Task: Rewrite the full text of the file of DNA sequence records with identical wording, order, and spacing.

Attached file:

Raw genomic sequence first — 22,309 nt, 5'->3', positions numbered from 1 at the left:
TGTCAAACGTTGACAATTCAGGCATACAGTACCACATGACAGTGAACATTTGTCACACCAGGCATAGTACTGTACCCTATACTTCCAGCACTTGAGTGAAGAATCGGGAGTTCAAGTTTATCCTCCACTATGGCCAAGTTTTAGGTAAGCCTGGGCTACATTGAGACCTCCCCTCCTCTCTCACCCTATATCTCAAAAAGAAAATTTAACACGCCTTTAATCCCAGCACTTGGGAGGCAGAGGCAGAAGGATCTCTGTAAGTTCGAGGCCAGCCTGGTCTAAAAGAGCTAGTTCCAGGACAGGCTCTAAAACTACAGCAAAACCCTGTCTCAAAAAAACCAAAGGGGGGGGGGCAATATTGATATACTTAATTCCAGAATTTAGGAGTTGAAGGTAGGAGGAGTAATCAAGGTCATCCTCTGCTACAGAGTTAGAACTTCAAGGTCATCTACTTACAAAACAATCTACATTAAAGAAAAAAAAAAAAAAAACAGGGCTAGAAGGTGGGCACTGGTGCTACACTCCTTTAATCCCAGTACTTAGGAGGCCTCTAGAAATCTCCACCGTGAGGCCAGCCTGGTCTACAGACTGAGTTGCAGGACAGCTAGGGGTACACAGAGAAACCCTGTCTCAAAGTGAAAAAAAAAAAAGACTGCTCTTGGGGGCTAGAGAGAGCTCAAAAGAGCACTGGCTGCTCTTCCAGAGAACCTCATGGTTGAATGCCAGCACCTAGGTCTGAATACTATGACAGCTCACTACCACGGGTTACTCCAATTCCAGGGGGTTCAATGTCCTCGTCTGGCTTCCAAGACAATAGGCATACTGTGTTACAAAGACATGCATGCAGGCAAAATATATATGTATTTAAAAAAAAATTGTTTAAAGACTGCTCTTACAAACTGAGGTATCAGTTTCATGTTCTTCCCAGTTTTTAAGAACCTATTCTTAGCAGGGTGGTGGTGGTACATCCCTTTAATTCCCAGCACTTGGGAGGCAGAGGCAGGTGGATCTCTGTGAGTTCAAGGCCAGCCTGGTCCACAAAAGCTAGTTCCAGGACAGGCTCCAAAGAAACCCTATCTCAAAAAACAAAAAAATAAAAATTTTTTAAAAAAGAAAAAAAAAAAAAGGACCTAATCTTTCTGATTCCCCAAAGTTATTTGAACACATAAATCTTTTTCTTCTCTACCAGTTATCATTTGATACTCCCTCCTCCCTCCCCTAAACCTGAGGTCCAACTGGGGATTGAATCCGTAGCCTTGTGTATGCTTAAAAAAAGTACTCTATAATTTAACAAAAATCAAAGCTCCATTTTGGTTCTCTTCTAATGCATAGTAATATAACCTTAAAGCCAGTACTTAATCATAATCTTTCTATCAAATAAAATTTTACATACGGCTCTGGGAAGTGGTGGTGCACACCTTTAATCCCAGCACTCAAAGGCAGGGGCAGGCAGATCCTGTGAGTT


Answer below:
Raw genomic sequence first — 22,309 nt, 5'->3', positions numbered from 1 at the left:
TGTCAAACGTTGACAATTCAGGCATACAGTACCACATGACAGTGAACATTTGTCACACCAGGCATAGTACTGTACCCTATACTTCCAGCACTTGAGTGAAGAATCGGGAGTTCAAGTTTATCCTCCACTATGGCCAAGTTTTAGGTAAGCCTGGGCTACATTGAGACCTCCCCTCCTCTCTCACCCTATATCTCAAAAAGAAAATTTAACACGCCTTTAATCCCAGCACTTGGGAGGCAGAGGCAGAAGGATCTCTGTAAGTTCGAGGCCAGCCTGGTCTAAAAGAGCTAGTTCCAGGACAGGCTCTAAAACTACAGCAAAACCCTGTCTCAAAAAAACCAAAGGGGGGGGGGCAATATTGATATACTTAATTCCAGAATTTAGGAGTTGAAGGTAGGAGGAGTAATCAAGGTCATCCTCTGCTACAGAGTTAGAACTTCAAGGTCATCTACTTACAAAACAATCTACATTAAAGAAAAAAAAAAAAAAAACAGGGCTAGAAGGTGGGCACTGGTGCTACACTCCTTTAATCCCAGTACTTAGGAGGCCTCTAGAAATCTCCACCGTGAGGCCAGCCTGGTCTACAGACTGAGTTGCAGGACAGCTAGGGGTACACAGAGAAACCCTGTCTCAAAGTGAAAAAAAAAAAAGACTGCTCTTGGGGGCTAGAGAGAGCTCAAAAGAGCACTGGCTGCTCTTCCAGAGAACCTCATGGTTGAATGCCAGCACCTAGGTCTGAATACTATGACAGCTCACTACCACGGGTTACTCCAATTCCAGGGGGTTCAATGTCCTCGTCTGGCTTCCAAGACAATAGGCATACTGTGTTACAAAGACATGCATGCAGGCAAAATATATATGTATTTAAAAAAAAATTGTTTAAAGACTGCTCTTACAAACTGAGGTATCAGTTTCATGTTCTTCCCAGTTTTTAAGAACCTATTCTTAGCAGGGTGGTGGTGGTACATCCCTTTAATTCCCAGCACTTGGGAGGCAGAGGCAGGTGGATCTCTGTGAGTTCAAGGCCAGCCTGGTCCACAAAAGCTAGTTCCAGGACAGGCTCCAAAGAAACCCTATCTCAAAAAACAAAAAAATAAAAATTTTTTAAAAAAGAAAAAAAAAAAAAGGACCTAATCTTTCTGATTCCCCAAAGTTATTTGAACACATAAATCTTTTTCTTCTCTACCAGTTATCATTTGATACTCCCTCCTCCCTCCCCTAAACCTGAGGTCCAACTGGGGATTGAATCCGTAGCCTTGTGTATGCTTAAAAAAAGTACTCTATAATTTAACAAAAATCAAAGCTCCATTTTGGTTCTCTTCTAATGCATAGTAATATAACCTTAAAGCCAGTACTTAATCATAATCTTTCTATCAAATAAAATTTTACATACGGCTCTGGGAAGTGGTGGTGCACACCTTTAATCCCAGCACTCAAAGGCAGGGGCAGGCAGATCCTGTGAGTT